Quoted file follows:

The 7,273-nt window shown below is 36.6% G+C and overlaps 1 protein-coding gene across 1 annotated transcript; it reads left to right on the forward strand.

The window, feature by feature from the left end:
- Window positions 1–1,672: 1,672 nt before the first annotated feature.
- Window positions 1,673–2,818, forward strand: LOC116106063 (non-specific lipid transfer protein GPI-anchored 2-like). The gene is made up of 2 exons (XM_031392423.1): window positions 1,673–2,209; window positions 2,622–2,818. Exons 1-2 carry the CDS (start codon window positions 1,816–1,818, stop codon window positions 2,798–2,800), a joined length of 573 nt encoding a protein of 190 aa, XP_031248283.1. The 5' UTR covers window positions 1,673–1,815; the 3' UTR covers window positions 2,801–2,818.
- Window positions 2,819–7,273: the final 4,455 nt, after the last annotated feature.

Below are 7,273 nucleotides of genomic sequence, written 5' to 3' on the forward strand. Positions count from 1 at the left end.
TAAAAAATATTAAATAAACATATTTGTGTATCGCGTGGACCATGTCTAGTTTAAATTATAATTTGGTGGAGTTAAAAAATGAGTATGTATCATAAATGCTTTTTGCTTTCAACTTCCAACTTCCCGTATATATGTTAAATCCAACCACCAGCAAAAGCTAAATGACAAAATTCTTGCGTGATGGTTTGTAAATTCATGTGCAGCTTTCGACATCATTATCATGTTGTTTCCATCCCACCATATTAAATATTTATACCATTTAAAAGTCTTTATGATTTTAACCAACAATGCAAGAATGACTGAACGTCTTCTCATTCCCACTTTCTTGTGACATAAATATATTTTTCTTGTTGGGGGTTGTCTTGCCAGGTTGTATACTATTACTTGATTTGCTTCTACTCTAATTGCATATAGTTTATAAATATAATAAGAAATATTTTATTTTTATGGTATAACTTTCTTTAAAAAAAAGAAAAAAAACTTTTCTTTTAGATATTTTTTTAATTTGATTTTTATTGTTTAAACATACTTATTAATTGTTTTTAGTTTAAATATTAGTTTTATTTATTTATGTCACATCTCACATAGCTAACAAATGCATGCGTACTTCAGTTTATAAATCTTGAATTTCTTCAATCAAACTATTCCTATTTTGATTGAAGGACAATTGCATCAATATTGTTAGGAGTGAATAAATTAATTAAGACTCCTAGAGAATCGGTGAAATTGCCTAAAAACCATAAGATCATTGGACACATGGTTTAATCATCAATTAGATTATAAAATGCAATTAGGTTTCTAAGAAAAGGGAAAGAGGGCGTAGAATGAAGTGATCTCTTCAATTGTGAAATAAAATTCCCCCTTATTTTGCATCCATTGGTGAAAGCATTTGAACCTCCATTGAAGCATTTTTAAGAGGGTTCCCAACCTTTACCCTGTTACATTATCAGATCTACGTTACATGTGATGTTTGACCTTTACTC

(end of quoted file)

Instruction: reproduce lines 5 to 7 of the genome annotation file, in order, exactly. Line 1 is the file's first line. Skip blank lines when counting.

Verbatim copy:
- Window positions 2,819–7,273: the final 4,455 nt, after the last annotated feature.

Below are 7,273 nucleotides of genomic sequence, written 5' to 3' on the forward strand. Positions count from 1 at the left end.
TAAAAAATATTAAATAAACATATTTGTGTATCGCGTGGACCATGTCTAGTTTAAATTATAATTTGGTGGAGTTAAAAAATGAGTATGTATCATAAATGCTTTTTGCTTTCAACTTCCAACTTCCCGTATATATGTTAAATCCAACCACCAGCAAAAGCTAAATGACAAAATTCTTGCGTGATGGTTTGTAAATTCATGTGCAGCTTTCGACATCATTATCATGTTGTTTCCATCCCACCATATTAAATATTTATACCATTTAAAAGTCTTTATGATTTTAACCAACAATGCAAGAATGACTGAACGTCTTCTCATTCCCACTTTCTTGTGACATAAATATATTTTTCTTGTTGGGGGTTGTCTTGCCAGGTTGTATACTATTACTTGATTTGCTTCTACTCTAATTGCATATAGTTTATAAATATAATAAGAAATATTTTATTTTTATGGTATAACTTTCTTTAAAAAAAAGAAAAAAAACTTTTCTTTTAGATATTTTTTTAATTTGATTTTTATTGTTTAAACATACTTATTAATTGTTTTTAGTTTAAATATTAGTTTTATTTATTTATGTCACATCTCACATAGCTAACAAATGCATGCGTACTTCAGTTTATAAATCTTGAATTTCTTCAATCAAACTATTCCTATTTTGATTGAAGGACAATTGCATCAATATTGTTAGGAGTGAATAAATTAATTAAGACTCCTAGAGAATCGGTGAAATTGCCTAAAAACCATAAGATCATTGGACACATGGTTTAATCATCAATTAGATTATAAAATGCAATTAGGTTTCTAAGAAAAGGGAAAGAGGGCGTAGAATGAAGTGATCTCTTCAATTGTGAAATAAAATTCCCCCTTATTTTGCATCCATTGGTGAAAGCATTTGAACCTCCATTGAAGCATTTTTAAGAGGGTTCCCAACCTTTACCCTGTTACATTATCAGATCTACGTTACATGTGATGTTTGACCTTTACTC